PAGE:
Contribution to the community

Access to clean water remains a major challenge in Nigeria, as 60 million Nigerians (33% of the population) do not have access to clean water. In rural and semi-urban areas, where there is little to no government presence, local governments and communities are responsible for the rural water supply. Seeing this to be such a significant issue, and because clients living in these areas also raised this matter, ASA Nigeria launched a community project in 2017 installing water boreholes, generators and overhead tanks. To this day, 25 boreholes have been installed in communities spread across Nigeria, resulting in an estimated total of more than 10,000 beneficiaries, reaching not only their clients but whole communities.

When deciding in which communities to install boreholes, a branch manager of ASA Nigeria initially evaluates the primary source of water, assessing how clean it is and the source’s proximity. Subsequently, the branch manger determines the level of poverty in the community. If clients live in the area, this is considered a plus, but does not determine the decision entirely. Approximately half of the boreholes originate from bottom-up recommendations or requests from clients.

The selected communities decide on the exact location of the new borehole. The project management committee (‘PMC’), which mainly consists of community members, takes the lead in this. After their decision, the implementation is completed by building companies. During this process, ASA Nigeria adopts a supervisory role, overseeing the operation and assessing if it adheres to a proper standard. During the six months after the installation, a branch manager or the social responsibility manager of ASA Nigeria and the building company go back from time to time to do necessary maintenance and resolve any issues or damages that have arisen.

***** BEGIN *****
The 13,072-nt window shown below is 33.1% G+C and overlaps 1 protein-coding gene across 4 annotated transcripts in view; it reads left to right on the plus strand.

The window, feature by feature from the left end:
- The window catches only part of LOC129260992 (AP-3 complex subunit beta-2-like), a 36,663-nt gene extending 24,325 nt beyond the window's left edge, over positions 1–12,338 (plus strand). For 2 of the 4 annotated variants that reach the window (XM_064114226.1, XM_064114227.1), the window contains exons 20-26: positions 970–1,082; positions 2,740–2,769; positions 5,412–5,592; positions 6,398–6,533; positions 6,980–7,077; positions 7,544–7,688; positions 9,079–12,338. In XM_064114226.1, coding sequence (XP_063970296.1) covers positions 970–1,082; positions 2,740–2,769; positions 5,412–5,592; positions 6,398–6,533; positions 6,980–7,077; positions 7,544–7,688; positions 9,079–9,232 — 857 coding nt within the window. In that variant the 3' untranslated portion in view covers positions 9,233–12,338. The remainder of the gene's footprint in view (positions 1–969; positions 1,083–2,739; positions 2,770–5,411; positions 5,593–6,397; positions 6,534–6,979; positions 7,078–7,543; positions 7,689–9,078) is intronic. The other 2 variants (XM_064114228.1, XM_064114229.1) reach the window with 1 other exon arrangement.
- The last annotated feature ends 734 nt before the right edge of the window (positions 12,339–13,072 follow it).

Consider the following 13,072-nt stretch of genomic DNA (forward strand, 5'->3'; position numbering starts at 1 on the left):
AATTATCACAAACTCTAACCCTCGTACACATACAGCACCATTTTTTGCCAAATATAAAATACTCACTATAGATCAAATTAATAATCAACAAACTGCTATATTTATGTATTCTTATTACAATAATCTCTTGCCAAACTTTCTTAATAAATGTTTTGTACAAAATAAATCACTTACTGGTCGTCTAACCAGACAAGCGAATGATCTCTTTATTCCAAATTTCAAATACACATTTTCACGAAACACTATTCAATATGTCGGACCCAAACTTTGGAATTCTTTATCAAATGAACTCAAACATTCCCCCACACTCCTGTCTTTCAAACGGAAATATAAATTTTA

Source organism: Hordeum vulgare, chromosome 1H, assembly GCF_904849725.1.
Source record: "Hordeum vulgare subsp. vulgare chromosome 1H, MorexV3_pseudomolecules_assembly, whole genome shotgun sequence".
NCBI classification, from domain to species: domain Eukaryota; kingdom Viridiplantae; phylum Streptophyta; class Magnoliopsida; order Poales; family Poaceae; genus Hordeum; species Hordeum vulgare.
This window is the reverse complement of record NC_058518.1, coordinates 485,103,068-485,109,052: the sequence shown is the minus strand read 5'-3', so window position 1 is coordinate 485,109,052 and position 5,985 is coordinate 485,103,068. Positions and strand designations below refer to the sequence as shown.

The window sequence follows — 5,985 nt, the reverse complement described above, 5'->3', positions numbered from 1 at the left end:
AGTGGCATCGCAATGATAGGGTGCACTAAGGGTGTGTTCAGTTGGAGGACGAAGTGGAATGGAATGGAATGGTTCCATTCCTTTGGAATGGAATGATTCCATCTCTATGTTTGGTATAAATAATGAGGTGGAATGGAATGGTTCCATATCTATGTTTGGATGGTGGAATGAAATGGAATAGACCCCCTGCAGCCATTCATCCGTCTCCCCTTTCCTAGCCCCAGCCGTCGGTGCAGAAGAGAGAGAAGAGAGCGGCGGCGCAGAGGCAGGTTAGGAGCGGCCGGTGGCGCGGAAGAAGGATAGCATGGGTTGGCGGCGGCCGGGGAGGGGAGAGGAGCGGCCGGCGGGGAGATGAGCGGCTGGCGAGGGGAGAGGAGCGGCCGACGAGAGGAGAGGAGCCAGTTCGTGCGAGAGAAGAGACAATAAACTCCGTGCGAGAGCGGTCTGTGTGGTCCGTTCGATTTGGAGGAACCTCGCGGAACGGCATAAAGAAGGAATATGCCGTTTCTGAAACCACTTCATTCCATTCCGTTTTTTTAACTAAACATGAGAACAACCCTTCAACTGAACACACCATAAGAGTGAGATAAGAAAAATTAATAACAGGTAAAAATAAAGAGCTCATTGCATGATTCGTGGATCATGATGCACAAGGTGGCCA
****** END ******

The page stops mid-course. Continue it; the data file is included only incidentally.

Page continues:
One of the main issues that have occurred so far, was related to the second power source to pump the water from the borehole when the power was down. Initially, solar power was used, but this has proven to be quite expensive to install and maintain, and easily damaged or stolen. To resolve this issue, for now ASA Nigeria decided to start installing generators as a back-up source, as these can be secured in a better way.

After a six-month period of monitoring, the community takes over, and the water borehole is entirely in their hands. The PMC takes the main responsibility in the maintenance. One of the project’s strengths lies in continuous community involvement during the whole process, as it contributes to the continued sustainability of the project.

ASA Nigeria conducted an impact assessment in 2019, which confirmed that the boreholes have significantly impacted the lives of the households living in the selected villages. Each family saves approximately 1 USD to buy bottled water and 40 minutes to collect water at another well on a daily basis. Not having to spend so much time fetching water, reduces the burden on women and children (who are often responsible for this), so they have more time and energy to engage in other socioeconomic activities such as agriculture and education.

Clean water also reduces waterborne diseases such as typhoid, cholera, and the symptoms of diarrhoea, thereby reducing medical expenses. Ultimately, this improves the health and productivity of the entire community.

Water borehole project

“The new borehole has five taps. There is now less queueing and fewer arguments about entitlements, resulting in more peace.”